The girl was so happy to be traveling back home after a refreshing summer camp with her bunch of friends. The train was cruising smoothly. The old man looked like an old gentleman. Grey haired. Sober clothing. Shriveled skin. Grandfatherly. Harmless. She went to fetch a book from her suitcase near his berth and suddenly he wasn’t the gentleman she presumed. As she was unsuspectingly finding her book, standing next to him, his dirty hand crept up between her thighs slyly. She shuddered. Stunned to silence. She was numbed. She ran back to her group pale in the face, like an animated robot in the cartoons. When she reached the safety of her friends, her tears took courage to well up; to flow, like a stream.
Some boys in her group said ‘let’s beat the old bugger’. The married matron who led the group said just forget it and stay away from him. The girls got scared and suddenly their carefree laughter turned into hushed whispers. The girl’s still weeping. She still can’t find consolation. Other boys said if they didn’t do anything, he could molest another girl and another clueless young kid. The matron’s husband said ‘maybe, it was a mistake. We need to forgive’.
Some boys informed the Traveling Ticket Inspector. He told them to inform the Railway Protection Force constable, who never arrived; probably because it wasn’t night yet and only nights were when his protection was needed.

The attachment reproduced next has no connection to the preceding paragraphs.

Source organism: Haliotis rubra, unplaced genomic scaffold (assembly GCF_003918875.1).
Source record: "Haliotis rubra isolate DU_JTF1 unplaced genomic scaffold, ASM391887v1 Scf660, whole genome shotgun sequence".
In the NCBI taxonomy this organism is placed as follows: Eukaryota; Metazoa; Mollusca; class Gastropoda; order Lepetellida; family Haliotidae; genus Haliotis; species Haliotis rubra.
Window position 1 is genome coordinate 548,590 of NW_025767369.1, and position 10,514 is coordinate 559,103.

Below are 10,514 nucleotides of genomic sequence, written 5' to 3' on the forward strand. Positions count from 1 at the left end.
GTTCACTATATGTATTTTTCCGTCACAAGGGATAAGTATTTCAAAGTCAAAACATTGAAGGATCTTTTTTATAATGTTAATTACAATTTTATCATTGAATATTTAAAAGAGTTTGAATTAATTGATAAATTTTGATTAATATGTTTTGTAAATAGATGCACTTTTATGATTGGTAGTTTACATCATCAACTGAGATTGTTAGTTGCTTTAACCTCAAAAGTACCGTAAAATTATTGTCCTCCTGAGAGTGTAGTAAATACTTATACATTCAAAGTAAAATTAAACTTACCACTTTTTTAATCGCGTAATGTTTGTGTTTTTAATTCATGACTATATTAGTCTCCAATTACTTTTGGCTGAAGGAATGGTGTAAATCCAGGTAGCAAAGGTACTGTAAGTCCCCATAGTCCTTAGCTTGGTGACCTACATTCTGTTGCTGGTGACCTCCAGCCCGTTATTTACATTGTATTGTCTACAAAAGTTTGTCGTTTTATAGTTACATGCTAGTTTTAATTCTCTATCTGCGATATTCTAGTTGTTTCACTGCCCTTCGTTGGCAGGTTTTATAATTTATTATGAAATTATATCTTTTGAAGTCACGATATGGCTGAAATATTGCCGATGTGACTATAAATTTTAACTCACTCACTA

The old man was quite after that; minding his own business, as if he’d done nothing; casually flipping pages of his vernacular daily. Chatting with his neighbour occasionally. Looking through window but never looking at the group or the fuming boys who still didn’t figure out how to settle this matter, to console their sobbing friend.
The old bugger got down the train. Still without experiencing a strong deterrent to stop the handy extension of his erring mind.
The girl was asking the boys why they hadn’t beaten him up.
The matron and her husband were trying to forget their lame logic… until someone from the group, probably a boy, shouted what if it were your daughter, matron? Angry silence! But silence still.
Somewhere in a distance, yet another uneducated (though literate) brute was playing music out loud in his mobile…’Yeh des hai mera, Swades hai mera’.
All of us feel strongly when we hear such stories. How we wish someone is empowered to help such kids. How we wish someone could take lead in dealing with sick men like the old pervert. We want this scenario to change. Only we have no time, skill or convenience to do something.
Why not support someone who does? MyChoices is doing amazing work to identify, train and support grass-root change agents against domestic violence (DV) and gender biased abuse, which is mostly Violence against Women (VAW) in India. They call them PeaceMakers! Cool, isn’t it?
Support a Peacemaker today. Your two-mites too can bring the change you want to see.